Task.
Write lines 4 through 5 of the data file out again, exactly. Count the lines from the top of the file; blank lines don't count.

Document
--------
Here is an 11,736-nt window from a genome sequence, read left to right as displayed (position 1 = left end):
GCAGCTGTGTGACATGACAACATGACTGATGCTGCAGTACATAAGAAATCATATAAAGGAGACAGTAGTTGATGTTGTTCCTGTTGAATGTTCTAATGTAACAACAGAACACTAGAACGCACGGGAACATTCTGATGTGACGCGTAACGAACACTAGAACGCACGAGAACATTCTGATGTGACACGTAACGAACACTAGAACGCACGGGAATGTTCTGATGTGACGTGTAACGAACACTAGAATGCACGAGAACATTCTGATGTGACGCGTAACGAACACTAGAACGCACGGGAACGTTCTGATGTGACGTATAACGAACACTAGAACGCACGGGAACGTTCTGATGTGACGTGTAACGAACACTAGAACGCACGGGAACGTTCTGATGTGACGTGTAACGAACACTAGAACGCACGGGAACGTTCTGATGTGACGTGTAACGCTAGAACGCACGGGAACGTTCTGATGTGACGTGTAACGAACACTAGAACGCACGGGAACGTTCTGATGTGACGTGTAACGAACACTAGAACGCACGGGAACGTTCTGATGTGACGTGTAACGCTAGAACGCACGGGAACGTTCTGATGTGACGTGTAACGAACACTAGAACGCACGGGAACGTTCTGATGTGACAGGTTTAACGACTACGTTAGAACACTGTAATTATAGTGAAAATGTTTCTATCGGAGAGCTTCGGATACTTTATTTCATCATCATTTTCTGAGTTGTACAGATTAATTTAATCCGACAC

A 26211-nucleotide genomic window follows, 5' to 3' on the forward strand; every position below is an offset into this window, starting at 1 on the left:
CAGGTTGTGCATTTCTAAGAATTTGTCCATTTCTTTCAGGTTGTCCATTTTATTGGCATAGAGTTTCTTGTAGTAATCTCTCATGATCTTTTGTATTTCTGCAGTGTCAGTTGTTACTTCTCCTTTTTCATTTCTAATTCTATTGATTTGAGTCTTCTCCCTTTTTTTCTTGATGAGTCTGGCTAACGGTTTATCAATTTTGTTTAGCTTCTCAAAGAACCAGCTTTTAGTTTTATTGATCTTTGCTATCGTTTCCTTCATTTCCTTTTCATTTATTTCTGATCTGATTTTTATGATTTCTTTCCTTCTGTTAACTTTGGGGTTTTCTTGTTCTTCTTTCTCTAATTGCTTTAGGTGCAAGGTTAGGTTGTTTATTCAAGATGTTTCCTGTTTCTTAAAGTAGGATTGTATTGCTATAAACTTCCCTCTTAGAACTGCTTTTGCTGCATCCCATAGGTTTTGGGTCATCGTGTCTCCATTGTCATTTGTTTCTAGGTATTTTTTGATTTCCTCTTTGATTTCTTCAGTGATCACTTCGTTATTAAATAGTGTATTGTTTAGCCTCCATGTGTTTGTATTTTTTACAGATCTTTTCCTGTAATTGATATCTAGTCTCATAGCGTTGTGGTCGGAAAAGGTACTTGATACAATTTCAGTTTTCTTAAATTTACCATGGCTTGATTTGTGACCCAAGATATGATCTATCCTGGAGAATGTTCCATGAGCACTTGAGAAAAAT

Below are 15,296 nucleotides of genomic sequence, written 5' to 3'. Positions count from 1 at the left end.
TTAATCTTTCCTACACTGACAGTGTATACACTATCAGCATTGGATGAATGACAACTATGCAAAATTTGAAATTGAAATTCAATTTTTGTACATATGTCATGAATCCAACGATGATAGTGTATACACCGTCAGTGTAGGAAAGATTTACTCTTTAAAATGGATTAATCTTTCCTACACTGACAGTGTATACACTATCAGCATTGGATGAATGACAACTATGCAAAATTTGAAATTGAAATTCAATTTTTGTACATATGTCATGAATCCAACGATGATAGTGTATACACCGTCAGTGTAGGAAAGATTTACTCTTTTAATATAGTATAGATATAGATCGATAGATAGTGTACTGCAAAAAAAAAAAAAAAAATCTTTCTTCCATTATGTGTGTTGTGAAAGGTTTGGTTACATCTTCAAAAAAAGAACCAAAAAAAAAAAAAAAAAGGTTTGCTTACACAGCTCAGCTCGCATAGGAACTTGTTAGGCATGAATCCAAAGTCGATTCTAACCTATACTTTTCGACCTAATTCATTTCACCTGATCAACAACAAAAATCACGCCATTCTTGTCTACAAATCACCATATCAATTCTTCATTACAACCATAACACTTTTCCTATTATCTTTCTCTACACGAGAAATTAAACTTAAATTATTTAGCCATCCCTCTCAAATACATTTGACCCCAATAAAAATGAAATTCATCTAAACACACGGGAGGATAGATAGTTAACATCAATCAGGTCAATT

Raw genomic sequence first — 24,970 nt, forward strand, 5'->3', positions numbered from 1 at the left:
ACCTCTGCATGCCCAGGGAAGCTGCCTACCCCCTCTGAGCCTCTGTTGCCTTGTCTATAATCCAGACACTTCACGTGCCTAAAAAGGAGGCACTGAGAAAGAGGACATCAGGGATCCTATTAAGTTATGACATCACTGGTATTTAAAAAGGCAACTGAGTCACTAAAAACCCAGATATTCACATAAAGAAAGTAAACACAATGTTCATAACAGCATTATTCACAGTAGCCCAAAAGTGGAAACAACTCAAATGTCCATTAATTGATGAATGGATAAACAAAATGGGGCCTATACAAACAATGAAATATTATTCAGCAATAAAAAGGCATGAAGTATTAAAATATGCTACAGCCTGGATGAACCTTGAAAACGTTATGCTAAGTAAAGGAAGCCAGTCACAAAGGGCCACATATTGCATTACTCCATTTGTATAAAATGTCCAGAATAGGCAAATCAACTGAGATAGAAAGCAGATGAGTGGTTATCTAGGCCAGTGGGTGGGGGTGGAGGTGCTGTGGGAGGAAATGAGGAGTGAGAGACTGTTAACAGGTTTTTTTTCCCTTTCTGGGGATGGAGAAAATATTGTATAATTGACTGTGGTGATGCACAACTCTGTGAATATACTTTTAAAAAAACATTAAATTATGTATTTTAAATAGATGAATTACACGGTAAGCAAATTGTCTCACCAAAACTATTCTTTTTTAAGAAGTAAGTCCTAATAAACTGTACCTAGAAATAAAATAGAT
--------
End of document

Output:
CAGGTTGTGCATTTCTAAGAATTTGTCCATTTCTTTCAGGTTGTCCATTTTATTGGCATAGAGTTTCTTGTAGTAATCTCTCATGATCTTTTGTATTTCTGCAGTGTCAGTTGTTACTTCTCCTTTTTCATTTCTAATTCTATTGATTTGAGTCTTCTCCCTTTTTTTCTTGATGAGTCTGGCTAACGGTTTATCAATTTTGTTTAGCTTCTCAAAGAACCAGCTTTTAGTTTTATTGATCTTTGCTATCGTTTCCTTCATTTCCTTTTCATTTATTTCTGATCTGATTTTTATGATTTCTTTCCTTCTGTTAACTTTGGGGTTTTCTTGTTCTTCTTTCTCTAATTGCTTTAGGTGCAAGGTTAGGTTGTTTATTCAAGATGTTTCCTGTTTCTTAAAGTAGGATTGTATTGCTATAAACTTCCCTCTTAGAACTGCTTTTGCTGCATCCCATAGGTTTTGGGTCATCGTGTCTCCATTGTCATTTGTTTCTAGGTATTTTTTGATTTCCTCTTTGATTTCTTCAGTGATCACTTCGTTATTAAATAGTGTATTGTTTAGCCTCCATGTGTTTGTATTTTTTACAGATCTTTTCCTGTAATTGATATCTAGTCTCATAGCGTTGTGGTCGGAAAAGGTACTTGATACAATTTCAGTTTTCTTAAATTTACCATGGCTTGATTTGTGACCCAAGATATGATCTATCCTGGAGAATGTTCCATGAGCACTTGAGAAAAAT

Below are 15,296 nucleotides of genomic sequence, written 5' to 3'. Positions count from 1 at the left end.